Doug Concludes with Part Eight – Community Integration: http://tbivoices.com/blog/uncategorized/doug-story-concludes-community-integration/
TBI survivors are often thrown back to earlier developmental stages to re-learn important tasks that their injured brain forgot how to do. This is often seen in speech and physical therapy where a TBI survivor must, like a young child, learn how to walk and talk. Damage to the frontal lobes often results in problems with mood and executive functioning, skills which take the greatest amount of time to develop as these are skills that 20-year-olds cultivate. Just as speech and walking are important, so are the skills acquired in early adulthood.
To guarantee the best recovery from a TBI, a treatment plan must address these issues as well. However, the current approach to diagnosis and treatment seems to regard brain injury deficits as permanent; if significant change isn’t seen within a certain amount of time, then treatment is regarded as a waste of time and money. Yet, we have seen examples of plasticity, where another part of the brain takes over the functions of a localized part of the brain, traditionally believed to perform specific functions. It is, therefore, reasonable to believe that TBI survivors can re-learn some of the skills acquired in early adulthood, given the opportunity and enough time.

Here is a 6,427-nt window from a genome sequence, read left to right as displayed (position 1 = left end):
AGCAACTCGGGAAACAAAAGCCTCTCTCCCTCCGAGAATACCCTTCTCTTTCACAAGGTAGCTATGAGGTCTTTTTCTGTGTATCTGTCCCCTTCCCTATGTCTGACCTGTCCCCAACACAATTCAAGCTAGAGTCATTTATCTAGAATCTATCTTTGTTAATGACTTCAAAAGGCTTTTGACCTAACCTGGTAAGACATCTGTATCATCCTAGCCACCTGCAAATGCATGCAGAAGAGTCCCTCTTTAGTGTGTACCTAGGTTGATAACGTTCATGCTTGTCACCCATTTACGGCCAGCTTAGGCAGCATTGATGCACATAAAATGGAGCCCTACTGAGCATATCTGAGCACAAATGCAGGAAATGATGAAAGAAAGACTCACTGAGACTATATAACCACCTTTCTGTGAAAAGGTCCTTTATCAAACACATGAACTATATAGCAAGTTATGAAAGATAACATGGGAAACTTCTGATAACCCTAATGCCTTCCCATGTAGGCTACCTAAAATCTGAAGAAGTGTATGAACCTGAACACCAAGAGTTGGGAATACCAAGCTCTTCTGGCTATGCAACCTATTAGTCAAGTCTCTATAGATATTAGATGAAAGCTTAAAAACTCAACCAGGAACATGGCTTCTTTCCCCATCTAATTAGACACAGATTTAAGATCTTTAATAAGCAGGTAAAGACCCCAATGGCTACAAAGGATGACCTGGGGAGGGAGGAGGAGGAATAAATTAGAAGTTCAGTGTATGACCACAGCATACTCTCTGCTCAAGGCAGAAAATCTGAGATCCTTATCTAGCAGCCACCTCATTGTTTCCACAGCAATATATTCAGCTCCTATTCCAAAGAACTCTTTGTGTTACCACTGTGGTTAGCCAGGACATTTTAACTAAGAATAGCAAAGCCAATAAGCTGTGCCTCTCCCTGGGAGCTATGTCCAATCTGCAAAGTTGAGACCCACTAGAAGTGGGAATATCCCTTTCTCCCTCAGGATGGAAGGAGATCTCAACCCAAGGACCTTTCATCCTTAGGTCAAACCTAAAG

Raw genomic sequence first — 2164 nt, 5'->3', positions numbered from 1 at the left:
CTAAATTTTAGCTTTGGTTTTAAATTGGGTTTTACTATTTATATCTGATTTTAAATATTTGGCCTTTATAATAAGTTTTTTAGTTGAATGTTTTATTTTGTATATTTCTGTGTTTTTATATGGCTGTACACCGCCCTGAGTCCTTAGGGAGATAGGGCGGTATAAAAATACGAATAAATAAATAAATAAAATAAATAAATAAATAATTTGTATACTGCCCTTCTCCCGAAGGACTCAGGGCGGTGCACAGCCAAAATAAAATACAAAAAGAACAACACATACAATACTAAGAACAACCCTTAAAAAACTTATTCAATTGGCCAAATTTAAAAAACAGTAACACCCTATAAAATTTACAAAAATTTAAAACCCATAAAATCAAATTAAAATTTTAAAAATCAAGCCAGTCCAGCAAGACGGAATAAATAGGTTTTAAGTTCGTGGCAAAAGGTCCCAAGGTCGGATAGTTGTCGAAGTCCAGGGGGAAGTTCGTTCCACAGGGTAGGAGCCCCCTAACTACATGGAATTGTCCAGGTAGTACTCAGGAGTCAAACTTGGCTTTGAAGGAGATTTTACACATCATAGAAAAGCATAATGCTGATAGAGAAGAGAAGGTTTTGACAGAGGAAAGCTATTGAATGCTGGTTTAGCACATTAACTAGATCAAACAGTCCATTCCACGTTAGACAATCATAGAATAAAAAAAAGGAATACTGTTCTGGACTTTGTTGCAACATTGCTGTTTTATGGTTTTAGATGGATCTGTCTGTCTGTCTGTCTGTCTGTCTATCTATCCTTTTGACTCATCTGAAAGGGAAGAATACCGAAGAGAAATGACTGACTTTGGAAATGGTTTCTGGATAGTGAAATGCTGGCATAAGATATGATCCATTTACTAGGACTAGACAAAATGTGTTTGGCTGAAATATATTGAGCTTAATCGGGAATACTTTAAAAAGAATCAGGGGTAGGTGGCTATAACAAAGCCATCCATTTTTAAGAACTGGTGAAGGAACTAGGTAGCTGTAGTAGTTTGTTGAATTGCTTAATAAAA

Doug talks about his desire to work on and find this social “connectedness”. Because of his inability to drive, he is limited to relying upon the computer and Facebook to meet his needs for social interaction and networking, not the best way to find someone you can love & share your life with. It’s hard to assess whether Doug has problems with his mood, since there was no one else who could talk about their observations of Doug. Doug admits to sometimes feeling down about being disabled and alone, though he believes he has found ways to deal with these feelings.
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